Click below to see messages of support coming directly from your Encinitas neighbors:
Mayor Catherine Blakespear wrote a great little history of the city's troubled housing plan - which was recently certified by the California Department of Housing and Community Development.
Here's a quick summary with some added color:
After the voters passed Proposition A in 2013, which requires voter approval of any up-zoning, the city tried to pass long term housing plans that would comply with state law in two different elections (Measure T in 2016 and Measure U in 2018). A coalition of special interest groups fought against both plans, running online ads, placing signs around the city, and campaigning against the measures. There was no natural constituency in favor of the plans... and so there was no balancing force against the NIMBY groups. Both measures went down to defeat.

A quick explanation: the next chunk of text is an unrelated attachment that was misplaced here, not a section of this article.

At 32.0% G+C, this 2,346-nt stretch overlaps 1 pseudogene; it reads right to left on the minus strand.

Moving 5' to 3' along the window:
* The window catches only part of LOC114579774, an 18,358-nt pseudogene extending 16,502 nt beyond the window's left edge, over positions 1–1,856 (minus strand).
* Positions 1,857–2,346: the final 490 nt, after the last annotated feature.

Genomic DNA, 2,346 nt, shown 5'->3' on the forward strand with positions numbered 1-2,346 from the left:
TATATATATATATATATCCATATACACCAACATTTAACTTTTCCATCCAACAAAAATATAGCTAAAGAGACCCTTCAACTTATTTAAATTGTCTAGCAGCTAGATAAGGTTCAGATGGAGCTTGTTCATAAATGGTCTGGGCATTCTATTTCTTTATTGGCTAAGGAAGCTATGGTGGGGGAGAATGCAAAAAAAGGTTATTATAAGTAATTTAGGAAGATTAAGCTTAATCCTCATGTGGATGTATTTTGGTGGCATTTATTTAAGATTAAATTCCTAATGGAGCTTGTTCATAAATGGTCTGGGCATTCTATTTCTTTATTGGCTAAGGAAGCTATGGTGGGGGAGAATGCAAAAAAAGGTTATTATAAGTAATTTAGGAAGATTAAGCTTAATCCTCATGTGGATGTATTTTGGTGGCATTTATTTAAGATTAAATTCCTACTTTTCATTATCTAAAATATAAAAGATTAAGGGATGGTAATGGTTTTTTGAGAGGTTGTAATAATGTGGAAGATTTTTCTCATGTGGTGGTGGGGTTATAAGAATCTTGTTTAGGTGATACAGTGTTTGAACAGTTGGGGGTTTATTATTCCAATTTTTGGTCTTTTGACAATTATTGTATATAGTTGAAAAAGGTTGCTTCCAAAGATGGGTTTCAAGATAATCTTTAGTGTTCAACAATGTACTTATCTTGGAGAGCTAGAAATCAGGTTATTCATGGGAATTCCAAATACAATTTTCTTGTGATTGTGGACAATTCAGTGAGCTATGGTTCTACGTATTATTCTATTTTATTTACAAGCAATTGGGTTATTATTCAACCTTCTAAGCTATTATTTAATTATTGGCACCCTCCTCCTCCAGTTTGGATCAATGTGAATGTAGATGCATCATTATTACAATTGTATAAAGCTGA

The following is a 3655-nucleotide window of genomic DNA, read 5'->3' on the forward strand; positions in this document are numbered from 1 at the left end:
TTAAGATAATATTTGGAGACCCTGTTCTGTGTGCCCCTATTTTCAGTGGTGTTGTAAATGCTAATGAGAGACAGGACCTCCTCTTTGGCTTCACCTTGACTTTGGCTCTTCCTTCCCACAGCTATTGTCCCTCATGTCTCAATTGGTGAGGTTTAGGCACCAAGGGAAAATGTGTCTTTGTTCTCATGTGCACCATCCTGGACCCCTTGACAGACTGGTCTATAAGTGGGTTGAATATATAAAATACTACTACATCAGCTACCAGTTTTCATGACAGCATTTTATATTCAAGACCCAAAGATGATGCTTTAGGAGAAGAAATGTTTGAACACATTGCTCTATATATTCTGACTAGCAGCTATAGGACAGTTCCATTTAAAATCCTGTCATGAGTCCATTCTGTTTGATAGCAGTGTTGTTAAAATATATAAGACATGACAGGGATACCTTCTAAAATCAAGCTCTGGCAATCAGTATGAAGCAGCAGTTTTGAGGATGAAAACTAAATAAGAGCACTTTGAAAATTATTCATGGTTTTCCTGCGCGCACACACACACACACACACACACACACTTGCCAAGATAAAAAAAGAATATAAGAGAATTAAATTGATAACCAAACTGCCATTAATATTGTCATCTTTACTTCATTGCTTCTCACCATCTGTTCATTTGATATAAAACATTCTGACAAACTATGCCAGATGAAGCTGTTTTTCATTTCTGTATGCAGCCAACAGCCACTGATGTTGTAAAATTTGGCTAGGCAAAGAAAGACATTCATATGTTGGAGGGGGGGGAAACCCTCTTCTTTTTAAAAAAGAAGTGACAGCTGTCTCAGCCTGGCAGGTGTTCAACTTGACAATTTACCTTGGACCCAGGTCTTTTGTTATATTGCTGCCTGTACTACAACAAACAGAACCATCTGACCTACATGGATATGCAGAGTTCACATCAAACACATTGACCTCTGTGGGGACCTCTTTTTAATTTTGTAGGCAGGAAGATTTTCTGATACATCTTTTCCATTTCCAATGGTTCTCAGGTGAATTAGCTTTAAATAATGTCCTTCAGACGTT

The city was sued because it was out of compliance with state law (which requires that cities create a path for building enough housing - including affordable housing - to provide for future population growth).
The court required the city to suspend Prop A and comply with state law by adopting a housing plan that could be certified by the state. Encinitas submitted Measure U (the second housing plan put in front of voters in 2018). As a condition of approval, the state required Encinitas to pursue city-initiated litigation to establish the limits of Prop A (formally resolving the issue of pre-emption, namely that this local law does not pre-empt state law).
Encinitas found a defendant willing to take the other side of the argument: A special interest group called "Preserve Prop A". This group initially signed up to be the defendant, hoping to make their case in court. However, the group turned tail before the lawsuit got off the ground... so the city dropped them as a defendant and sued the state instead. Preserve Prop A was never served.
The city never sued Preserve Prop A. The city sure as hell didn't sue any residents.